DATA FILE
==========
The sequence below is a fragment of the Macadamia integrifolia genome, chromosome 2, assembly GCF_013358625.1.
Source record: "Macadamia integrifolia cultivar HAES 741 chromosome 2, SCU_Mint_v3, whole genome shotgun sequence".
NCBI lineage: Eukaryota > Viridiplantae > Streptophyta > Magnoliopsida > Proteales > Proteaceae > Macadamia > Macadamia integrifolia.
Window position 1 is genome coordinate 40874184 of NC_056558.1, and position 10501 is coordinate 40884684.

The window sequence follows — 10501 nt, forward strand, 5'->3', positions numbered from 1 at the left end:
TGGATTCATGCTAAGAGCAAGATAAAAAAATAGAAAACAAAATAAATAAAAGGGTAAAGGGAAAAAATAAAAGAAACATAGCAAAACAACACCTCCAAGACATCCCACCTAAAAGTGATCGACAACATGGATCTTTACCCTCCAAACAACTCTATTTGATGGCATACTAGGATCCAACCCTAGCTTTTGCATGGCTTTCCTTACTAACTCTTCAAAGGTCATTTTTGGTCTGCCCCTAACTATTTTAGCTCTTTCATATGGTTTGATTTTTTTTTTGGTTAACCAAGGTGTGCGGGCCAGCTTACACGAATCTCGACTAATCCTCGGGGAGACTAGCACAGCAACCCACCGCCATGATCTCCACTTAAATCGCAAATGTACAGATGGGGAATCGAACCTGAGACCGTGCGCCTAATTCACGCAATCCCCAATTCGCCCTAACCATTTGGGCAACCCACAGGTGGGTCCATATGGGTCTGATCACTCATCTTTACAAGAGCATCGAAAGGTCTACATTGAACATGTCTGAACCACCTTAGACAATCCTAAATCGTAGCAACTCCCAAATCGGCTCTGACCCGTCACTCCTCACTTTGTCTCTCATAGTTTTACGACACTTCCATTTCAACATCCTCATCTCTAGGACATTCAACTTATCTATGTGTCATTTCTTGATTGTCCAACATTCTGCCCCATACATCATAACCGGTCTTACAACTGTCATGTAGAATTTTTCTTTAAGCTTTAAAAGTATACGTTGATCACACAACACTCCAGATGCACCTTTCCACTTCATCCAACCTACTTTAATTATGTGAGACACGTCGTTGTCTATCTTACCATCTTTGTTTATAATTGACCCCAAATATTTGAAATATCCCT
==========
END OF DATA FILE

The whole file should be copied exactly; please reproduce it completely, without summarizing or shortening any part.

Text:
The sequence below is a fragment of the Macadamia integrifolia genome, chromosome 2, assembly GCF_013358625.1.
Source record: "Macadamia integrifolia cultivar HAES 741 chromosome 2, SCU_Mint_v3, whole genome shotgun sequence".
NCBI lineage: Eukaryota > Viridiplantae > Streptophyta > Magnoliopsida > Proteales > Proteaceae > Macadamia > Macadamia integrifolia.
Window position 1 is genome coordinate 40874184 of NC_056558.1, and position 10501 is coordinate 40884684.

The window sequence follows — 10501 nt, forward strand, 5'->3', positions numbered from 1 at the left end:
TGGATTCATGCTAAGAGCAAGATAAAAAAATAGAAAACAAAATAAATAAAAGGGTAAAGGGAAAAAATAAAAGAAACATAGCAAAACAACACCTCCAAGACATCCCACCTAAAAGTGATCGACAACATGGATCTTTACCCTCCAAACAACTCTATTTGATGGCATACTAGGATCCAACCCTAGCTTTTGCATGGCTTTCCTTACTAACTCTTCAAAGGTCATTTTTGGTCTGCCCCTAACTATTTTAGCTCTTTCATATGGTTTGATTTTTTTTTTGGTTAACCAAGGTGTGCGGGCCAGCTTACACGAATCTCGACTAATCCTCGGGGAGACTAGCACAGCAACCCACCGCCATGATCTCCACTTAAATCGCAAATGTACAGATGGGGAATCGAACCTGAGACCGTGCGCCTAATTCACGCAATCCCCAATTCGCCCTAACCATTTGGGCAACCCACAGGTGGGTCCATATGGGTCTGATCACTCATCTTTACAAGAGCATCGAAAGGTCTACATTGAACATGTCTGAACCACCTTAGACAATCCTAAATCGTAGCAACTCCCAAATCGGCTCTGACCCGTCACTCCTCACTTTGTCTCTCATAGTTTTACGACACTTCCATTTCAACATCCTCATCTCTAGGACATTCAACTTATCTATGTGTCATTTCTTGATTGTCCAACATTCTGCCCCATACATCATAACCGGTCTTACAACTGTCATGTAGAATTTTTCTTTAAGCTTTAAAAGTATACGTTGATCACACAACACTCCAGATGCACCTTTCCACTTCATCCAACCTACTTTAATTATGTGAGACACGTCGTTGTCTATCTTACCATCTTTGTTTATAATTGACCCCAAATATTTGAAATATCCCT